We’re two short weeks from ushering in 2016, and the new year provides the perfect opportunity to commit to new ways of living and working. I’m not talking about new year’s resolutions, because we all know those don’t work. Instead, you can use the turning of the calendar as the right time to recommit to the things you never got to, that problem you avoided tackling, the goal you procrastinated on, or the dream that keeps cropping up.
As the year comes to a close, there is often a mix of emotions. We’re celebrating the holidays and enjoying time with loved ones. We’re closing out projects, handling year-end activities, and preparing for the 2015 wrap-up. And for some of us, we’re experiencing regret or frustration about things left undone or goals unrealized. If you are feeling any negative emotions, instead of beating yourself up and listening to the self-defeating voices in your head, use the new year excuse.
The new year allows us a fresh start, a reset if you will, to determine what we want to focus on, put a plan in place, and take real action toward achieving the things we want most in our lives. Why not use the new year as a great reason to get in action? It’s a great time to:
- Have that difficult conversation – Seek out the person you have been avoiding talking to. Let him or her know that you want to get off on the right foot in the new year. If you have tough feedback to share, for example, the new year is a great time to briefly look back at what may have gone awry and then shift the focus fully on a plan for turning things around in the new year.
- Ask for feedback – Many people get little to no feedback during the year. Even in organizations that have performance evaluation processes in place, managers may skip the process altogether or give it short shrift. As a result, meaningful, actionable feedback is lacking. If you are wondering where you stand in your organization, use the new year as a great excuse for scheduling a performance discussion. And in fact, ask for regular meetings in 2016 to focus on your development.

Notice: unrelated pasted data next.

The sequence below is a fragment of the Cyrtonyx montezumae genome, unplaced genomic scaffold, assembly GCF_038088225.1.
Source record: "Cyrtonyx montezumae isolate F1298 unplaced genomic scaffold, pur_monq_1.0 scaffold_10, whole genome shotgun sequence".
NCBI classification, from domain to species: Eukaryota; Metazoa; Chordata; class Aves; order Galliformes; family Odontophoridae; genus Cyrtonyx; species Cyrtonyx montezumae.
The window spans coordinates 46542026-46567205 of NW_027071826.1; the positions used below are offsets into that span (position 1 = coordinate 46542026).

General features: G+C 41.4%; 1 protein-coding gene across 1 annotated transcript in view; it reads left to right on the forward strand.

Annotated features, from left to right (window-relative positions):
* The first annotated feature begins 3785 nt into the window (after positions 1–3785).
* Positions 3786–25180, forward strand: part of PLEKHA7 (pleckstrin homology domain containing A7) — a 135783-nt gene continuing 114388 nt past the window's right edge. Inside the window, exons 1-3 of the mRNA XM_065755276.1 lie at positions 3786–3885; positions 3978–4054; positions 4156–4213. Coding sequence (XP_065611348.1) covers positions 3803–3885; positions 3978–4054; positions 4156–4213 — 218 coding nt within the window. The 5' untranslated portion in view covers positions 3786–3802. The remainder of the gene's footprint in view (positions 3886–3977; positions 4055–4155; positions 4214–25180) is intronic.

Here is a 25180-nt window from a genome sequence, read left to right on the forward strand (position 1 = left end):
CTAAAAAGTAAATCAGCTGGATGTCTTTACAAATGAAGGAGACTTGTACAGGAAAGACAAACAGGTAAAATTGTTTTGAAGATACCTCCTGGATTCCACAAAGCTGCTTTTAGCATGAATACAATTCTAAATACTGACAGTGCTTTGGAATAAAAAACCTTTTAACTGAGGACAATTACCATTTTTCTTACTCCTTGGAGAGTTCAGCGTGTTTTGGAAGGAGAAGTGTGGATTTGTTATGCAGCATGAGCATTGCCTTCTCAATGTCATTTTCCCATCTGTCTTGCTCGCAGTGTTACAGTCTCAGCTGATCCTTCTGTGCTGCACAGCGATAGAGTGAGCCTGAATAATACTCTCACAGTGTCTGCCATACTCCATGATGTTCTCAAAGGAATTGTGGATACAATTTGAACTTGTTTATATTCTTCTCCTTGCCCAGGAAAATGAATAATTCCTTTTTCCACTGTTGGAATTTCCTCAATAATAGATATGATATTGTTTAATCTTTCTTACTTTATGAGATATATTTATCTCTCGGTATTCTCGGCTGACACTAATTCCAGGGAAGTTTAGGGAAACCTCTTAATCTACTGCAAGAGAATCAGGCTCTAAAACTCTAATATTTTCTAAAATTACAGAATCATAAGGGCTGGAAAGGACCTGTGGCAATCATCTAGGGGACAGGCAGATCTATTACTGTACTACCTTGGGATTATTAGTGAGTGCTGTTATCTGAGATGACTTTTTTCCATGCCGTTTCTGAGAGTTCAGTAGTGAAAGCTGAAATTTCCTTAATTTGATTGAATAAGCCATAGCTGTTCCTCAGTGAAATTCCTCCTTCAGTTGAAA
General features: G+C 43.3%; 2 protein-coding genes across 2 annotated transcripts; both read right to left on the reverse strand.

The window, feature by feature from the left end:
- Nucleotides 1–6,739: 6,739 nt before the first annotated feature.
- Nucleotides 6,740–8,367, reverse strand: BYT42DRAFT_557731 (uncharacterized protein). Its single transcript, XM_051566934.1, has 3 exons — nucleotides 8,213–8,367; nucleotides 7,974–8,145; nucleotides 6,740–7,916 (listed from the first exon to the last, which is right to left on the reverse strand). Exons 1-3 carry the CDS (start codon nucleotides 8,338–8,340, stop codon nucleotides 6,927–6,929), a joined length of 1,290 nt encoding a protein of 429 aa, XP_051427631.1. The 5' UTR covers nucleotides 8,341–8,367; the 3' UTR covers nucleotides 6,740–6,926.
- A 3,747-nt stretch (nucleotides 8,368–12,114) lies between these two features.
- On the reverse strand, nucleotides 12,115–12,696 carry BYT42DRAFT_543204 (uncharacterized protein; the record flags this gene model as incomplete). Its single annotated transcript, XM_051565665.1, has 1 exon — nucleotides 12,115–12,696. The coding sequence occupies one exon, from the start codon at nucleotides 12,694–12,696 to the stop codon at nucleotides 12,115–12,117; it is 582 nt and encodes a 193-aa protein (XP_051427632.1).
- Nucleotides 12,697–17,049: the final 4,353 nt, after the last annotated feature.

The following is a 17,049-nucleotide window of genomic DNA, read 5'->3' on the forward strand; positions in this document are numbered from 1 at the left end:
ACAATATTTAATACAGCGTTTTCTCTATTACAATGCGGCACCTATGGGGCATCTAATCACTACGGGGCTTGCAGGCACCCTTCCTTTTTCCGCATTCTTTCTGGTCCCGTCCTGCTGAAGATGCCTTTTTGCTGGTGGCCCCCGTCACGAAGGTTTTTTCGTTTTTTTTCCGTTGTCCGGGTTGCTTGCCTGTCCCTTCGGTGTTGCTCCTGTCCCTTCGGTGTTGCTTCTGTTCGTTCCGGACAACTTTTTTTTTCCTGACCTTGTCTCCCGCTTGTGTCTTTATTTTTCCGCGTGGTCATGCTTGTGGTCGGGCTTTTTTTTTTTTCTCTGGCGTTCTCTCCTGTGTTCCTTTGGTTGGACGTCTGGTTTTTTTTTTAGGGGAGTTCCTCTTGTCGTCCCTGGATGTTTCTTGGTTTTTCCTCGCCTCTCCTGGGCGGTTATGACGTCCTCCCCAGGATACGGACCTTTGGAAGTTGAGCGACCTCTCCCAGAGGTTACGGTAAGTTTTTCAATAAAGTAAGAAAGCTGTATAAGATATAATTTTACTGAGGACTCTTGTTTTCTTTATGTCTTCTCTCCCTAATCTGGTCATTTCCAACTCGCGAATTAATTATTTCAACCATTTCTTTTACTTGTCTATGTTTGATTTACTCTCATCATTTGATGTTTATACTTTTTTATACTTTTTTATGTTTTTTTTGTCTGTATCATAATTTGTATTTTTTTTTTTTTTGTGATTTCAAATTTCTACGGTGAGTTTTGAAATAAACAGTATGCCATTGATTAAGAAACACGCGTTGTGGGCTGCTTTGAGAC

- Dust off stagnant projects – We all have projects or ideas that we were once gung-ho about and then, for one reason or another, the excitement and energy faded. Maybe you got too busy, or you listened to the naysayers, or it was just the wrong time to pursue the idea. The new year is a great excuse for taking a fresh look at that stalled project or once-bright idea. You may see it in a new light or things may have shifted in a way that makes it the perfect time to forge ahead.
- Make a career move – In line with asking for feedback is taking a look at your career path. Your performance conversations can include a discussion about your career goals. It may be that 2016 is the year that you will finally make the career move you have been contemplating. Start by setting up meetings early in the new year to begin to explore areas of interest to you.
- Answer that nagging feeling or desire – Only you know what that is. What is the thing that keeps cropping up, wakes you up in the middle of the night, pops into your thoughts on a regular basis? Whatever that is, the new year is the perfect excuse to listen to your gut and respond.
This is a time of celebration and family traditions, a time to unplug, relax and take time off. Make the most of it and, after the festivities, take time to reflect on what you will commit to and take action on once the new year begins.
Where can you use the new year excuse?
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